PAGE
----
Article
A fundamental step in learning words is the development of an association between a sound pattern and an element in the environment. Here we explore the nature of this associative ability in 12-month-olds, examining whether it is constrained to privilege particular word forms over others. Forty-eight infants were presented with sets of novel English content-like word-object pairings (e.g. fep) or novel English function-like word-object (e.g. iv) pairings until they habituated. Results indicated that infants associated novel content-like words, but not the novel function-like words, with novel objects. These results demonstrate that the mechanism with which basic word-object associations are formed is remarkably sophisticated by the onset of productive language. That is, mere associative pairings are not sufficient to form mappings. Rather the system requires well-formed noun-like words to co-occur with objects in order for the linkages to arise.
Article
The timing and developmental factors underlying the establishment of language dominance are poorly understood. We investigated the degree of lateralization of traditional frontotemporal and modulatory prefrontal-cerebellar regions of the distributed language network in children (n = 57) ages 4 to 12-a critical period for language consolidation. We examined the relationship between the strength of language lateralization and neuropsychological measures and task performance. The fundamental language network is established by four with ongoing maturation of language functions as evidenced by strengthening of lateralization in the traditional frontotemporal language regions; temporal regions were strongly and consistently lateralized by age seven, while frontal regions had greater variability and were less strongly lateralized through age 10. In contrast, the modulatory prefrontal-cerebellar regions were the least strongly lateralized and degree of lateralization was not associated with age. Stronger core language skills were significantly correlated with greater right lateralization in the cerebellum. Hum Brain Mapp, 2012. © 2012 Wiley Periodicals, Inc.
Article
Before the end of the first year of life, infants begin to lose the ability to perceive distinctions between sounds that are not phonemic in their native language. It is typically assumed that this developmental change reflects the construction of language-specific phoneme categories, but how these categories are learned largely remains a mystery. Peperkamp, Le Calvez, Nadal, and Dupoux (2006) present an algorithm that can discover phonemes using the distributions of allophones as well as the phonetic properties of the allophones and their contexts. We show that a third type of information source, the occurrence of pairs of minimally differing word forms in speech heard by the infant, is also useful for learning phonemic categories and is in fact more reliable than purely distributional information in data containing a large number of allophones. In our model, learners build an approximation of the lexicon consisting of the high-frequency n-grams present in their speech input, allowing them to take advantage of top-down lexical information without needing to learn words. This may explain how infants have already begun to exhibit sensitivity to phonemic categories before they have a large receptive lexicon.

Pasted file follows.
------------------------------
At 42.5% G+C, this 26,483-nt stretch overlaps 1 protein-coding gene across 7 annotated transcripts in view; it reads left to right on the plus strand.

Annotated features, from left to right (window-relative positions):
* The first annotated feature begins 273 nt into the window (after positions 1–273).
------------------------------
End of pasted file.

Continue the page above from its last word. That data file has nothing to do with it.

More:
Chapter
The focus of this chapter is on how infants perceive, process, and learn from their auditory environments. We focus on mechanism of hearing, speech perception, and early language learning, with the goal of elucidating recent progress in this field and its historical context. The literature reviewed includes studies of hearing development in young infants, the beginnings of speech perception and tuning to the native language, word segmentation, word learning, phonological acquisition, and the early stages of language acquisition. Throughout, we focus on current controversies along with theoretical and methodological innovations. Keywords: hearing; infants; language; speech; words